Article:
Franklin Graham on Bill to Make Bible Official Book: 'Way to Go Tennessee!'

Leading evangelist Franklin Graham speaks at a Decision American prayer rally held in Columbia, South Carolina on Feb. 9, 2016.
Leading evangelist Franklin Graham speaks at a Decision American prayer rally held in Columbia, South Carolina on Feb. 9, 2016. | (Photo: Facebook / Franklin Graham)

The Reverend Franklin Graham expressed his support for the legislature of Tennessee passing a bill that makes the Holy Bible the official state book.

On Monday evening the Tennessee Senate passed a bill making the Bible the official state book, sending the bill to Governor Bill Haslam.

In a Facebook post published Tuesday morning, Rev. Graham commended the legislature for passing the bill, declaring his hopes that the bill becomes law.

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The Holy Bible, NIV
The Holy Bible, NIV | (Photo: The Christian Post)

"Way to go Tennessee! And I hope Governor Bill Haslam will sign the bill to make it official. Legislators said they wanted to recognize and preserve the historical contributions of the Bible to this state," wrote Graham.

"Just think of the incredible impact the Bible has had on this nation and on mankind. It's not just a book — it's the holy Word of God. It is true from cover to cover, and I believe it. Its teachings are the foundation of my life and I rely on it every day for strength, encouragement, wisdom, and direction."

Known as Senate Bill 1108, the proposed legislation making the Bible Tennessee's official state book was introduced by Republican Senator Steve Southerland. The House version, known as House Bill 615, was introduced by Republican Representative Jerry Sexton.

While passed with strong support in both houses of the legislature, the bill was not without its critics, which include the state chapter of the American Civil Liberties Union.

ACLU of Tennessee Executive Director Hedy Weinberg told the Associated Press that she believed the bill was a "thinly veiled effort to promote one religion over other religions clearly violates both the United States and Tennessee Constitutions."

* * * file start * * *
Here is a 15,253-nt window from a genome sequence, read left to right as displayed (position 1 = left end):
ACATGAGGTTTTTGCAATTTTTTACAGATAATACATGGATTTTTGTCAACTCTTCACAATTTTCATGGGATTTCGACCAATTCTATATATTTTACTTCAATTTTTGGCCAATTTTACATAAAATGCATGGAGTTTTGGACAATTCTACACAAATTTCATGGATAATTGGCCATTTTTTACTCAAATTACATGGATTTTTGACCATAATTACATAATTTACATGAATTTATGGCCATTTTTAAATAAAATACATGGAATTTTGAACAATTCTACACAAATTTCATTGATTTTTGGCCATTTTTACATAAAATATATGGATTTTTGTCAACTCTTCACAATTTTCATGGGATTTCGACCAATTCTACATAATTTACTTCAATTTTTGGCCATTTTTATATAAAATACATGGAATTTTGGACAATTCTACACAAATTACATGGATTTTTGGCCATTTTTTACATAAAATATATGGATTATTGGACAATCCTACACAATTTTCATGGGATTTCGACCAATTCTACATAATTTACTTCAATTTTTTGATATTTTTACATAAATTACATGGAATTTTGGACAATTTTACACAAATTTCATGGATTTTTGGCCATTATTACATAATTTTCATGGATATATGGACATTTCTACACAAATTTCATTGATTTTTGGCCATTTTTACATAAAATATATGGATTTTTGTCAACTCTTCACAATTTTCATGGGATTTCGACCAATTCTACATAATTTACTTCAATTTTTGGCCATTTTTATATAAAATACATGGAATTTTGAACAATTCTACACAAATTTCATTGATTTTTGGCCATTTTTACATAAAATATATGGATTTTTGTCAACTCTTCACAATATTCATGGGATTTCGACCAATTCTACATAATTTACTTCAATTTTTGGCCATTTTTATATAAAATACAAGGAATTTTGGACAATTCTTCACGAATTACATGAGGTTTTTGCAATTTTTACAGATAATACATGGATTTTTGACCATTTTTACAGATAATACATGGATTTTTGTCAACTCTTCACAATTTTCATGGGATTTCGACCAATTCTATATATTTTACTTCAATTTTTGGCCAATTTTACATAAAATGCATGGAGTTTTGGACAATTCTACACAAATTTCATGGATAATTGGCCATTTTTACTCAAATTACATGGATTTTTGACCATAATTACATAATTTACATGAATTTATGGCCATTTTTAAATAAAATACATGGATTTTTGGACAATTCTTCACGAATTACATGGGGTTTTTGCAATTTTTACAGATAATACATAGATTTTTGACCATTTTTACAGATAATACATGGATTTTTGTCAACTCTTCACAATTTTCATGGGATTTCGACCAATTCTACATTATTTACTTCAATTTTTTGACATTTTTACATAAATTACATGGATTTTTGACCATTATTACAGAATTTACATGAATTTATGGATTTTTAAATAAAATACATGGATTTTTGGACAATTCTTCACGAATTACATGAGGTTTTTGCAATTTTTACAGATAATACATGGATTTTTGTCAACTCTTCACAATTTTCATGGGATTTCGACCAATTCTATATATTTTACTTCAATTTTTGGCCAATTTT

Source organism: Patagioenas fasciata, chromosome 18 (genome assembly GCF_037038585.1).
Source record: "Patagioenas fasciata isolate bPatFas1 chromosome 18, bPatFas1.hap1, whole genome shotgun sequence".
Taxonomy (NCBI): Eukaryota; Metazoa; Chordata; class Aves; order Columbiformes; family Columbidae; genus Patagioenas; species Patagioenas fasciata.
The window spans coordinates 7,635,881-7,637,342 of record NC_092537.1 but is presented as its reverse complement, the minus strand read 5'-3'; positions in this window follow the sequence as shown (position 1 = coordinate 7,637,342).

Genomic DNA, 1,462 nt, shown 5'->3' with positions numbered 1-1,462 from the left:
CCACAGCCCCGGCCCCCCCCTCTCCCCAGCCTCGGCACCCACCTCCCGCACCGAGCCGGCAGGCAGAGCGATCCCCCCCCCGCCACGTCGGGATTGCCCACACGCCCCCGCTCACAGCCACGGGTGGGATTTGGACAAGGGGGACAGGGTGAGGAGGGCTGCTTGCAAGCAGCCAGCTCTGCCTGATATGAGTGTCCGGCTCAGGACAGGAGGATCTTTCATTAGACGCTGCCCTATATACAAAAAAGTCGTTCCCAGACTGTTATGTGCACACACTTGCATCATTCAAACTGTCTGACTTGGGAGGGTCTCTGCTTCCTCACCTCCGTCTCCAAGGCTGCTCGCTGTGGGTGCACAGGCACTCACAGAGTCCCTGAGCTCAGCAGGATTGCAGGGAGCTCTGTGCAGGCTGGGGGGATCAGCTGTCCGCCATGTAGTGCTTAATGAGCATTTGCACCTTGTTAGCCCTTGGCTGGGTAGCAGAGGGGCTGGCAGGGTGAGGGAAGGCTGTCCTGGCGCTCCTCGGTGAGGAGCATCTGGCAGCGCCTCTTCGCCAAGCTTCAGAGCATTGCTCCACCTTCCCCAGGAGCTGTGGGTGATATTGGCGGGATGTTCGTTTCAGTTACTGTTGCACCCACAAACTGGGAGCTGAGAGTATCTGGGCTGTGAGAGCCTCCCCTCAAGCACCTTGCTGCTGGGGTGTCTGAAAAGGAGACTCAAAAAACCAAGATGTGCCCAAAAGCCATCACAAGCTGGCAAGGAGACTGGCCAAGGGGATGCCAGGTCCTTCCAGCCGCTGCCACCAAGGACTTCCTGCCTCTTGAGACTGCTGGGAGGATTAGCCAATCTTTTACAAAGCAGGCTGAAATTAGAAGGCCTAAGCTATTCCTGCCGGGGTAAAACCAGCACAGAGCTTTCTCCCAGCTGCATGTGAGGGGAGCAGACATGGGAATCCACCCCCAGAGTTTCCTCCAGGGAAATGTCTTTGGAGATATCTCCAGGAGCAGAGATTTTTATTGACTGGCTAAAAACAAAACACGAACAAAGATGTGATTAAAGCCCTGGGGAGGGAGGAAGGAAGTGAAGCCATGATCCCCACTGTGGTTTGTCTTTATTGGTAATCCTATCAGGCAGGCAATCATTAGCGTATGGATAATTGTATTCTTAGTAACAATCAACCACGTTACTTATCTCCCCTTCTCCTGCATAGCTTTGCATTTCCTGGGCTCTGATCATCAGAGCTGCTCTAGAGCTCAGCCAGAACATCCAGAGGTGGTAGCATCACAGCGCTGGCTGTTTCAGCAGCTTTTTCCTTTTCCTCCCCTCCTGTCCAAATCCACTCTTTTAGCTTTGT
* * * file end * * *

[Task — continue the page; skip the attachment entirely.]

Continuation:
The bill is also opposed by Catholic Bishop Richard Stika, Diocese of Knoxville, who argued it could cause division, Tennessee should respect all faiths, and he doesn't need the state to tell him the Bible is an important book.

"Once the bill reaches Haslam's desk, he has 10 days excluding Sundays to either sign or veto the bill, or it becomes law without his signature," reported the AP.

"Spokesman David Smith said in an email 'the governor has constitutional questions and personal reservations about this legislation,' but that he will review the legislation before making a veto decision."

As of Wednesday morning Graham's post in support of the Bible bill has around 10,000 likes, approximately 10,000 loves, and over 44,000 shares.

Graham's comments on the bill come as he continues his "Decision America Tour", which is a series of prayer rallies being held across the country to encourage Christians to vote on biblical principles.

According to the Decision America website, Graham will be hosting a prayer rally at the capitol grounds in Nashville, Tennessee on May 3 of this year.

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